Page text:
Today we will hear from Georg Kell about the Women’s Empowerment Principles, promulgated by the UN Global Compact and UN Women under which companies pledge to expand business relationships with women-owned enterprises, including small businesses, and how that is being facilitated through the ITC “Global Platform for Action on Sourcing from Women-Owned Enterprises”. These concrete initiatives are practical ways for development partners to engage and support women economic empowerment, particularly within the small business sector.
Given their importance to employment, inclusive economic participation of vulnerable groups and undeniable link to poverty eradication, it is critical that we bolster SME competitiveness with concrete actions which boost the competitiveness of women-owned enterprises!
This is a multi-dimensional issue. Supporting the growth and competitiveness of SMEs requires good governance and predictable and open markets; strong and capable trade support institutions that understand where women are active in the economy and actively address gender-based constraints to trade; growth in the services sector; an upgrade in skills including skills to trade; business environments that are supportive of women entrepreneurs; efforts to bring the informal sector into the formal legal structure of the economy; and avenues for these SMEs to access finance, especially trade finance. These are not just SME competitiveness initiatives particular to women, these are ‘whole of economy’ competitiveness prerequisites.
Advocacy on ‘Three Es’
This being the case, we need to remedy the paucity of references to small and medium sized enterprises and to support for entrepreneurship – especially women’s entrepreneurship - in the current debate around the sustainable or post 2015 development goals. It belies a deeper assessment about the kinds of structural impediments that constrain women’s participation in trade and SME growth. To put it simply, factors that undermine the competitiveness of women-owned SMEs undermine job creation and economic growth.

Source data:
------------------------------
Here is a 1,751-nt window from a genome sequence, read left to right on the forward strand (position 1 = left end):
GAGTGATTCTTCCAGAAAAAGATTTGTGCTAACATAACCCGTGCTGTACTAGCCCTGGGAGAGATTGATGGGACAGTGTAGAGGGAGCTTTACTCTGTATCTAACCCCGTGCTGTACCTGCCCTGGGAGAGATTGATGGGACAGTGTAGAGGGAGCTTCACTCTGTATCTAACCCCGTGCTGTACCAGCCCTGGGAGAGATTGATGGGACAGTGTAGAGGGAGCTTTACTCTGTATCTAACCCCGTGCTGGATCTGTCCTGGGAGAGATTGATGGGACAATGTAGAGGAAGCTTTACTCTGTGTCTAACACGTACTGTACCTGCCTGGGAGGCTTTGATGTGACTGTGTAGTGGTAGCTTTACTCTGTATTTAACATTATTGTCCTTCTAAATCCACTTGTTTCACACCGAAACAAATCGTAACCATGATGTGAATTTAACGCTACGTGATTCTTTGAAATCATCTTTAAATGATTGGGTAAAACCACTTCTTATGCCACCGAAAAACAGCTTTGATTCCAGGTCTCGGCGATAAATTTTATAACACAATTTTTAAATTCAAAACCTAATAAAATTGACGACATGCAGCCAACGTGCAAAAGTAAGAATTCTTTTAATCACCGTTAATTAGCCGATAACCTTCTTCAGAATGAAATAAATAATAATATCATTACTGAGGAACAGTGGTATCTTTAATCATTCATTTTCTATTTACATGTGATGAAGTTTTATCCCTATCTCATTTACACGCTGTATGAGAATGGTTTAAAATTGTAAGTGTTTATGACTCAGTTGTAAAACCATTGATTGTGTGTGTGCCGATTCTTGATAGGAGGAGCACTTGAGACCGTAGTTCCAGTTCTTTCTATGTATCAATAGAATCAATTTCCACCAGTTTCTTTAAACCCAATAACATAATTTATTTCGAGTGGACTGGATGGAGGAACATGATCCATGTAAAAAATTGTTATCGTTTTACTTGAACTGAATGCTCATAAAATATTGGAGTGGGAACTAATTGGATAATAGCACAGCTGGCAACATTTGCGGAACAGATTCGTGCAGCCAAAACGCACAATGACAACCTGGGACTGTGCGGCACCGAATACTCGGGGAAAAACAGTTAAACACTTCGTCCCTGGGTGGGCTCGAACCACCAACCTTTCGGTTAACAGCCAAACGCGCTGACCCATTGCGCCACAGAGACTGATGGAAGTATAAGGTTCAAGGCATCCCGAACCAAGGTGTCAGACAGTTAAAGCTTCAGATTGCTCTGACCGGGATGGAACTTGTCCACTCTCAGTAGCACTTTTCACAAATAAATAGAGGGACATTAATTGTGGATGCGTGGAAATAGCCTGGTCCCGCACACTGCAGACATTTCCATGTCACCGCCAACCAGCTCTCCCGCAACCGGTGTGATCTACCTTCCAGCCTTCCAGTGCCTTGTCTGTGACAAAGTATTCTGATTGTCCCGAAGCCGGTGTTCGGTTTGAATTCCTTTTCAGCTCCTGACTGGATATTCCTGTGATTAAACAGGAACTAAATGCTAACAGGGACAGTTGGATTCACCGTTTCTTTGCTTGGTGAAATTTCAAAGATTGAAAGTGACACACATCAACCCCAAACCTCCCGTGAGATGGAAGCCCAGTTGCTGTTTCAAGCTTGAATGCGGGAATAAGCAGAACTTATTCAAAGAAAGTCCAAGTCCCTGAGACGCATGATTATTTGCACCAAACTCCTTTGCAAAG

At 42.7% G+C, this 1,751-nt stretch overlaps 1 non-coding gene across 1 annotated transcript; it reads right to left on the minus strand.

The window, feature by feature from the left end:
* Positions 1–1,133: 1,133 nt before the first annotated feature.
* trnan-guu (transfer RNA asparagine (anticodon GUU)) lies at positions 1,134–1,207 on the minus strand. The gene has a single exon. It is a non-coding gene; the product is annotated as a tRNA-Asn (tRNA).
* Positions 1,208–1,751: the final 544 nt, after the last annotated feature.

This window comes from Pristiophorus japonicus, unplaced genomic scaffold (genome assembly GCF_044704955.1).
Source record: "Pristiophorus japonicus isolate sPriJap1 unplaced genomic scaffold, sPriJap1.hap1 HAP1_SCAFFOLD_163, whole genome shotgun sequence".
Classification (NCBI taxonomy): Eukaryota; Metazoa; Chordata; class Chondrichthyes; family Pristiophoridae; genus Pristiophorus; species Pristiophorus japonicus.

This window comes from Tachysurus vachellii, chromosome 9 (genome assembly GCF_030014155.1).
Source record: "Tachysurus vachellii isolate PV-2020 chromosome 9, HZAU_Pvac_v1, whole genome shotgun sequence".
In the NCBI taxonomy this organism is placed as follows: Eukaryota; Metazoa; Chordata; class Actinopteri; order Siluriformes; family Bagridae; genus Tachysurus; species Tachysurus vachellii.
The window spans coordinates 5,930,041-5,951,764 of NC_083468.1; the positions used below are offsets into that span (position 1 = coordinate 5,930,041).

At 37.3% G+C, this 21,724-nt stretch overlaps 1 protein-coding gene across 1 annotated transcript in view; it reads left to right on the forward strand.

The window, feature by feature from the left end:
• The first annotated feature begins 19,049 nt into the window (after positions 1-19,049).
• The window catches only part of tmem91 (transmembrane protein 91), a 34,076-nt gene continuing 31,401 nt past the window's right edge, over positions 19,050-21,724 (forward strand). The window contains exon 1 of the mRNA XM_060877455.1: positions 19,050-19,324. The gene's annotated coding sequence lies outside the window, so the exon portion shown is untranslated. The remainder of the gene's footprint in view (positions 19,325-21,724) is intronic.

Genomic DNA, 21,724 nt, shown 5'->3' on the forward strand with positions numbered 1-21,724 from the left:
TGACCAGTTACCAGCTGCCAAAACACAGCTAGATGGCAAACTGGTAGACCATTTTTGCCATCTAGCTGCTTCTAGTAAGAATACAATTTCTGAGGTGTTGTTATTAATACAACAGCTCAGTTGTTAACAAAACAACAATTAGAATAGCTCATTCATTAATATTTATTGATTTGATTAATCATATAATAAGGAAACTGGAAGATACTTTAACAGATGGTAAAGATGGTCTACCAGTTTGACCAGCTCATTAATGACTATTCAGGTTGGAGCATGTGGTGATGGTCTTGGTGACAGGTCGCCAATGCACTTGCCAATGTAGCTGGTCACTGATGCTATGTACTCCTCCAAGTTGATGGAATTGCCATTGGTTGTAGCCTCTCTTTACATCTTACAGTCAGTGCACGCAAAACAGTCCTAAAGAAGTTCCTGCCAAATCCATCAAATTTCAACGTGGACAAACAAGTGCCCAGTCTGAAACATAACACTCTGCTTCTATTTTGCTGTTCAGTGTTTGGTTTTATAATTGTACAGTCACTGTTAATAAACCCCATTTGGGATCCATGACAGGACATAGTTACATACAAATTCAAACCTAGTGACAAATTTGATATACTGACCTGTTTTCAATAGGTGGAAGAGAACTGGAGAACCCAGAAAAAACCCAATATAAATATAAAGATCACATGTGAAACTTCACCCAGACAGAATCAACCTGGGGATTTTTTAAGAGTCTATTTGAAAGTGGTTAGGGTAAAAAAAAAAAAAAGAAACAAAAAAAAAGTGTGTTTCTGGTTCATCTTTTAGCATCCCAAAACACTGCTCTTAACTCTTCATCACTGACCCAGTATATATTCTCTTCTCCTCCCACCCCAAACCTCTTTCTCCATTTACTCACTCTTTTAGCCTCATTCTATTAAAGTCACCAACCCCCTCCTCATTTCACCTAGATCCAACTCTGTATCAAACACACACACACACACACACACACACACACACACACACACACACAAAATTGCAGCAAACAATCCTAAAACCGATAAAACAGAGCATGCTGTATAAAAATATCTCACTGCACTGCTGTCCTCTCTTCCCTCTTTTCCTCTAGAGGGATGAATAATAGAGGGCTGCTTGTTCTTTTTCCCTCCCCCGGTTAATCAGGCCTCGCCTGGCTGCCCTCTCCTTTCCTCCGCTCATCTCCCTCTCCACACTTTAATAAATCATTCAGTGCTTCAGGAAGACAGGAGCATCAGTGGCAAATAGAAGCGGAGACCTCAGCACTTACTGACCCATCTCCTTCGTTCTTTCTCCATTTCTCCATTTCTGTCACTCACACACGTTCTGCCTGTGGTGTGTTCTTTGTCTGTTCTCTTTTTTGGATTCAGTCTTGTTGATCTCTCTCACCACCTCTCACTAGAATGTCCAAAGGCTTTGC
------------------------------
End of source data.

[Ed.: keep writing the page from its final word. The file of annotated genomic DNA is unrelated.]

If a successful women entrepreneur for example, received an order for twice her current production in the coming year, her inability to access finance and any other required inputs, restricts her productive capacity – and the number of employees – to current levels. There is no actual growth despite a potential for growth. There is no innovation.
This is why, at ITC, we are advocating a focus on three ‘E’s’, which seeks to take a more inclusive and sustainable approach to economic development by recognising that improved entrepreneurship leads to economic growth which in turn creates employment. ITC’s Three E initiative: Entrepreneurship for Economic growth and Employment focuses on building entrepreneurship of SME exporters and of SMEs who have a potential for becoming exporters.
We have a “Women and Trade Programme” that, in addition to our mainstreaming efforts, operates to foster women’s entrepreneurship. But this isn’t enough. In order to achieve sustained and sustainable results we need to ensure adequate human and financial resources are accorded. This means: Specific referencing to successful women’s entrepreneurship in the Post 2015 Development Agenda. One measurement could be to collect sex-disaggregated data on the position of women-owned enterprises in production chains. Our panellist may have others. We would be interested also, in hearing from you during the Q&A that will follow at the conclusion of the remarks of our third speakers.
It is to our distinguished speakers that I now turn. Each has eight minutes in which to share key thoughts and experience on how to Foster women’s entrepreneurship as a means of promoting gender equality and women’s empowerment.
It is my great pleasure to introduce H.E. H. E. Ambassador Jean-Francis Zinsou, Permanent Representative to the United Nations, Benin.